Writing in these pages in 1952, Lebanese diplomat Charles Malik urged the United States to protect the security of a free and independent Lebanon. He described Lebanon's unique position-and predicament-of standing between East and West, looking toward the culture and markets of the Arab world and toward the sophistication and political liberties of the West. He made an eloquent appeal: "The Lebanon could not be true to East and West alike unless she stood for existential freedom. In the end is this alone her justification . . . . Whoever is about to suffocate must be able to breathe freely in the Lebanon."1
The intervening 31 years have mostly been disastrous ones for Lebanese politics. Mr. Malik's vision of democracy and tolerance collapsed, as the country fought two civil wars and almost non-stop skirmishes. Instead of being a neutral bridge between the Arabs and Europe, Lebanon became a battleground for Arab-Israeli and inter-Arab conflict. The country that had looked East and West found itself betrayed on both fronts: by the manipulation of its Arab and Israeli neighbors and by the indifference of the West.
Last summer's Israeli invasion gave Lebanon a chance to break out of this vicious spiral. The war destroyed the Palestinian armed presence in Beirut and South Lebanon, which had exacerbated the country's internal problems. Just as important, the war forced the United States and its NATO allies to intervene decisively on behalf of the frail Lebanese government. But the war also raised the fundamental question of whether a permanent restoration of the nation of Lebanon is possible, or even desirable.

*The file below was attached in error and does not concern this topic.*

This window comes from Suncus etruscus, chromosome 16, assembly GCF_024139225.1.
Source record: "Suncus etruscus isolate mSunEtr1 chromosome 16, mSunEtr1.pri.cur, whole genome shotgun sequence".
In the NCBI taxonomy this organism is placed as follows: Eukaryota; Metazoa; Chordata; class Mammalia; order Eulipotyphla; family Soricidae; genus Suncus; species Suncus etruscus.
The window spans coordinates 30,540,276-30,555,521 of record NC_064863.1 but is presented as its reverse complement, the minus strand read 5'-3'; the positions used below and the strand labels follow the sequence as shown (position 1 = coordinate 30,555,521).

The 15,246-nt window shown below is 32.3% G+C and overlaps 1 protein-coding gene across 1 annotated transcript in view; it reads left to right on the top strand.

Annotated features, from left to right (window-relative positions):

The answer is certainly yes. But the outlook is hopeful only if certain conditions are met. The first is a firm American commitment to help reestablish the sovereignty of the Lebanese state, through use of U.S. peacekeeping troops and military advisors. In making this commitment the United States must be prepared for a long and probably bloody war of subversion by factions that oppose the American presence; this could mean substantial American
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